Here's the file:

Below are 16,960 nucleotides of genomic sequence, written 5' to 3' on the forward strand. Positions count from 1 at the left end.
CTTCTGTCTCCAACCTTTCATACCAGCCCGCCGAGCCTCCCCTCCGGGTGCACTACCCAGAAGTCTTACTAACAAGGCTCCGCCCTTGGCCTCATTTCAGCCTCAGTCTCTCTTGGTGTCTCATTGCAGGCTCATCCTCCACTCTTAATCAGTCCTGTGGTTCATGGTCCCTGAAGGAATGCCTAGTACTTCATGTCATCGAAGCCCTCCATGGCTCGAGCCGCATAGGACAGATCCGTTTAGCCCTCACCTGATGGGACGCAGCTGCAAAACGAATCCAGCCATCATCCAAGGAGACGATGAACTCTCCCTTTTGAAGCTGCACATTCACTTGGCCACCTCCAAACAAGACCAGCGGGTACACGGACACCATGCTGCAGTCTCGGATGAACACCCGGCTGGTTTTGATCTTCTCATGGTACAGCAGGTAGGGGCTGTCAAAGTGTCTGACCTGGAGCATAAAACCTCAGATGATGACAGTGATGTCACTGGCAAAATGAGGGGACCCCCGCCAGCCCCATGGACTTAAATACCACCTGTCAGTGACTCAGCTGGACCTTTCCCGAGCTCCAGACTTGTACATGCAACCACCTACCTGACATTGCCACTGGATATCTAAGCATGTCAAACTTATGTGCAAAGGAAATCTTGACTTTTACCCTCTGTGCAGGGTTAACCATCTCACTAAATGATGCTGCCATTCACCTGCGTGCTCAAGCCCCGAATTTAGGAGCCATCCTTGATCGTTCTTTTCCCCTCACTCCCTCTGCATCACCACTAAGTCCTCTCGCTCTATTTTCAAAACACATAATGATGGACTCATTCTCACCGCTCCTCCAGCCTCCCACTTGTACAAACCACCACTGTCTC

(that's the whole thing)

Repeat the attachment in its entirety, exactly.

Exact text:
Below are 16,960 nucleotides of genomic sequence, written 5' to 3' on the forward strand. Positions count from 1 at the left end.
CTTCTGTCTCCAACCTTTCATACCAGCCCGCCGAGCCTCCCCTCCGGGTGCACTACCCAGAAGTCTTACTAACAAGGCTCCGCCCTTGGCCTCATTTCAGCCTCAGTCTCTCTTGGTGTCTCATTGCAGGCTCATCCTCCACTCTTAATCAGTCCTGTGGTTCATGGTCCCTGAAGGAATGCCTAGTACTTCATGTCATCGAAGCCCTCCATGGCTCGAGCCGCATAGGACAGATCCGTTTAGCCCTCACCTGATGGGACGCAGCTGCAAAACGAATCCAGCCATCATCCAAGGAGACGATGAACTCTCCCTTTTGAAGCTGCACATTCACTTGGCCACCTCCAAACAAGACCAGCGGGTACACGGACACCATGCTGCAGTCTCGGATGAACACCCGGCTGGTTTTGATCTTCTCATGGTACAGCAGGTAGGGGCTGTCAAAGTGTCTGACCTGGAGCATAAAACCTCAGATGATGACAGTGATGTCACTGGCAAAATGAGGGGACCCCCGCCAGCCCCATGGACTTAAATACCACCTGTCAGTGACTCAGCTGGACCTTTCCCGAGCTCCAGACTTGTACATGCAACCACCTACCTGACATTGCCACTGGATATCTAAGCATGTCAAACTTATGTGCAAAGGAAATCTTGACTTTTACCCTCTGTGCAGGGTTAACCATCTCACTAAATGATGCTGCCATTCACCTGCGTGCTCAAGCCCCGAATTTAGGAGCCATCCTTGATCGTTCTTTTCCCCTCACTCCCTCTGCATCACCACTAAGTCCTCTCGCTCTATTTTCAAAACACATAATGATGGACTCATTCTCACCGCTCCTCCAGCCTCCCACTTGTACAAACCACCACTGTCTC